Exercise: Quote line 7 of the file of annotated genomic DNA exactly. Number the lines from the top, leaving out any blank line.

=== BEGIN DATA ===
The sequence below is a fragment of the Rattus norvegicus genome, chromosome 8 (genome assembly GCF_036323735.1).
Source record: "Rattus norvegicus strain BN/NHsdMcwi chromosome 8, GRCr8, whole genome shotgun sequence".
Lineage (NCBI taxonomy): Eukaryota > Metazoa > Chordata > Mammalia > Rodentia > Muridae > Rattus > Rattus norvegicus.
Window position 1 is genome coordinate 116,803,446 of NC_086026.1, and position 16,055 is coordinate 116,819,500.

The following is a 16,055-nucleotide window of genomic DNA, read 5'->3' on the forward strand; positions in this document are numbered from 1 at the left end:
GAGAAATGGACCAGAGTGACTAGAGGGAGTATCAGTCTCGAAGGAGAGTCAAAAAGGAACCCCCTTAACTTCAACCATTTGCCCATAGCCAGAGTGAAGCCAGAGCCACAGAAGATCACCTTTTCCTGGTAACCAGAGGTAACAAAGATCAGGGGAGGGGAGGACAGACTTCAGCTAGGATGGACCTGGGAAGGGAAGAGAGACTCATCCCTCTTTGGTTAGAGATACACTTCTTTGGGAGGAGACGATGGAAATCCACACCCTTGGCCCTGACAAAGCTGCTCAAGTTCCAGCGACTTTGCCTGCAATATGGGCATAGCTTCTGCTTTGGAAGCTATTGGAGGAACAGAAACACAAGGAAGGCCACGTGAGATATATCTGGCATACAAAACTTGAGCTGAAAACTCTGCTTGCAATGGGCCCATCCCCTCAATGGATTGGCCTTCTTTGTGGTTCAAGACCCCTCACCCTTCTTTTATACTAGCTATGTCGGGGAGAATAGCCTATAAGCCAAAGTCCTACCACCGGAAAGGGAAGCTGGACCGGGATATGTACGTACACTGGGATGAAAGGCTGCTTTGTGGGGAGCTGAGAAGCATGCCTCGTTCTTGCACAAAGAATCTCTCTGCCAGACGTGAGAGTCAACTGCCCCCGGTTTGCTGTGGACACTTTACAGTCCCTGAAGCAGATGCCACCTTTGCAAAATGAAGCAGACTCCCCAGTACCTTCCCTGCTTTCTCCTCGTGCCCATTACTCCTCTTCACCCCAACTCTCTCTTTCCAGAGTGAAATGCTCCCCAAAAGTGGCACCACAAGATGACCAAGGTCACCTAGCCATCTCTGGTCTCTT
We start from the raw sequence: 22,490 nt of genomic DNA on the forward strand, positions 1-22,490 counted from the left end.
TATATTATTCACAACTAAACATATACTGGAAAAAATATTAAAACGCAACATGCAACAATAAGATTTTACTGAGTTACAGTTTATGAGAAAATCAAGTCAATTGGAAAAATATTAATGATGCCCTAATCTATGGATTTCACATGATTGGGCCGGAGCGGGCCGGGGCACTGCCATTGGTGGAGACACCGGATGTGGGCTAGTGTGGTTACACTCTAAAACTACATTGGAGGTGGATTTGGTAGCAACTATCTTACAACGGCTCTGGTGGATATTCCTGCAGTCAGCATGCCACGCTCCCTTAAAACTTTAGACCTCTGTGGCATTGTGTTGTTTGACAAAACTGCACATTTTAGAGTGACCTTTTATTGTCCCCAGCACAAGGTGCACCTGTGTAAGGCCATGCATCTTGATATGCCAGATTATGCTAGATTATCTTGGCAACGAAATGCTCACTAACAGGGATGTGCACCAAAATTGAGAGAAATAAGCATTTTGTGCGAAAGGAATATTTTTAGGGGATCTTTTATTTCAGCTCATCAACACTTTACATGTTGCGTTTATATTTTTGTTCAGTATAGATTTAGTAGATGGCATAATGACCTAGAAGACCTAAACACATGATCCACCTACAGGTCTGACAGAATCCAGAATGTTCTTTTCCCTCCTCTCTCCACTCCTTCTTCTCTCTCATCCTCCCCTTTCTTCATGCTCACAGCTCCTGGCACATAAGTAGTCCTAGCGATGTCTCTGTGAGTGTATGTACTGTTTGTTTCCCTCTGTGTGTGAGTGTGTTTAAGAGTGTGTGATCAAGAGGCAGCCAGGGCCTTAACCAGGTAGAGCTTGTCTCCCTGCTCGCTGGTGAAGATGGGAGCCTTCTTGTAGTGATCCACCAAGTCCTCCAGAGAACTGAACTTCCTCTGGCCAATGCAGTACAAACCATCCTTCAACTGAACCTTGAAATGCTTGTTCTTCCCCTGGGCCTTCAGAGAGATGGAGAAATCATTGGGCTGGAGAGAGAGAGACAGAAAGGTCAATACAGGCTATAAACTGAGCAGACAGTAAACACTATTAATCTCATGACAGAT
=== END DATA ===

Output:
We start from the raw sequence: 22,490 nt of genomic DNA on the forward strand, positions 1-22,490 counted from the left end.